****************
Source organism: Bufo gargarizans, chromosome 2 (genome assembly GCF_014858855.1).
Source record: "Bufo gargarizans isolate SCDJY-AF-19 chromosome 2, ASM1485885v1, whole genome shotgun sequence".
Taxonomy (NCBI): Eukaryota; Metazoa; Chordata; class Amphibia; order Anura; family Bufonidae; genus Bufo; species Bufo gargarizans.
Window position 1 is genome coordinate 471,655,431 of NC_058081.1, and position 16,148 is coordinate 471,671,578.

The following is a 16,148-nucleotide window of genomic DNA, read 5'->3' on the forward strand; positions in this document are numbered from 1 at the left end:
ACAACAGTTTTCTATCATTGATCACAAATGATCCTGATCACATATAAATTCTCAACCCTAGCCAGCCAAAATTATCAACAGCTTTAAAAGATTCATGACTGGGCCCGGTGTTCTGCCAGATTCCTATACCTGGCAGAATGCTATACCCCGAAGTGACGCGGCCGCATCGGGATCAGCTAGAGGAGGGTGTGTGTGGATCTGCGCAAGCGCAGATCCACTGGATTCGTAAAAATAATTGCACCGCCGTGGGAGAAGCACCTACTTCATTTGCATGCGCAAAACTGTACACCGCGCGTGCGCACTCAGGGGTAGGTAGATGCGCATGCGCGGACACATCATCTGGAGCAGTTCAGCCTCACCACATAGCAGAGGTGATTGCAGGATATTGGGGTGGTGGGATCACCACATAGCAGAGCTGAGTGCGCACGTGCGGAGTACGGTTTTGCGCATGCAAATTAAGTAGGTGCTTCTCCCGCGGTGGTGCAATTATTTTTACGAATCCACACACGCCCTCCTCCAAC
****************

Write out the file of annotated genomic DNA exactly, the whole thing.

Source organism: Bufo gargarizans, chromosome 2 (genome assembly GCF_014858855.1).
Source record: "Bufo gargarizans isolate SCDJY-AF-19 chromosome 2, ASM1485885v1, whole genome shotgun sequence".
Taxonomy (NCBI): Eukaryota; Metazoa; Chordata; class Amphibia; order Anura; family Bufonidae; genus Bufo; species Bufo gargarizans.
Window position 1 is genome coordinate 471,655,431 of NC_058081.1, and position 16,148 is coordinate 471,671,578.

The following is a 16,148-nucleotide window of genomic DNA, read 5'->3' on the forward strand; positions in this document are numbered from 1 at the left end:
ACAACAGTTTTCTATCATTGATCACAAATGATCCTGATCACATATAAATTCTCAACCCTAGCCAGCCAAAATTATCAACAGCTTTAAAAGATTCATGACTGGGCCCGGTGTTCTGCCAGATTCCTATACCTGGCAGAATGCTATACCCCGAAGTGACGCGGCCGCATCGGGATCAGCTAGAGGAGGGTGTGTGTGGATCTGCGCAAGCGCAGATCCACTGGATTCGTAAAAATAATTGCACCGCCGTGGGAGAAGCACCTACTTCATTTGCATGCGCAAAACTGTACACCGCGCGTGCGCACTCAGGGGTAGGTAGATGCGCATGCGCGGACACATCATCTGGAGCAGTTCAGCCTCACCACATAGCAGAGGTGATTGCAGGATATTGGGGTGGTGGGATCACCACATAGCAGAGCTGAGTGCGCACGTGCGGAGTACGGTTTTGCGCATGCAAATTAAGTAGGTGCTTCTCCCGCGGTGGTGCAATTATTTTTACGAATCCACACACGCCCTCCTCCAAC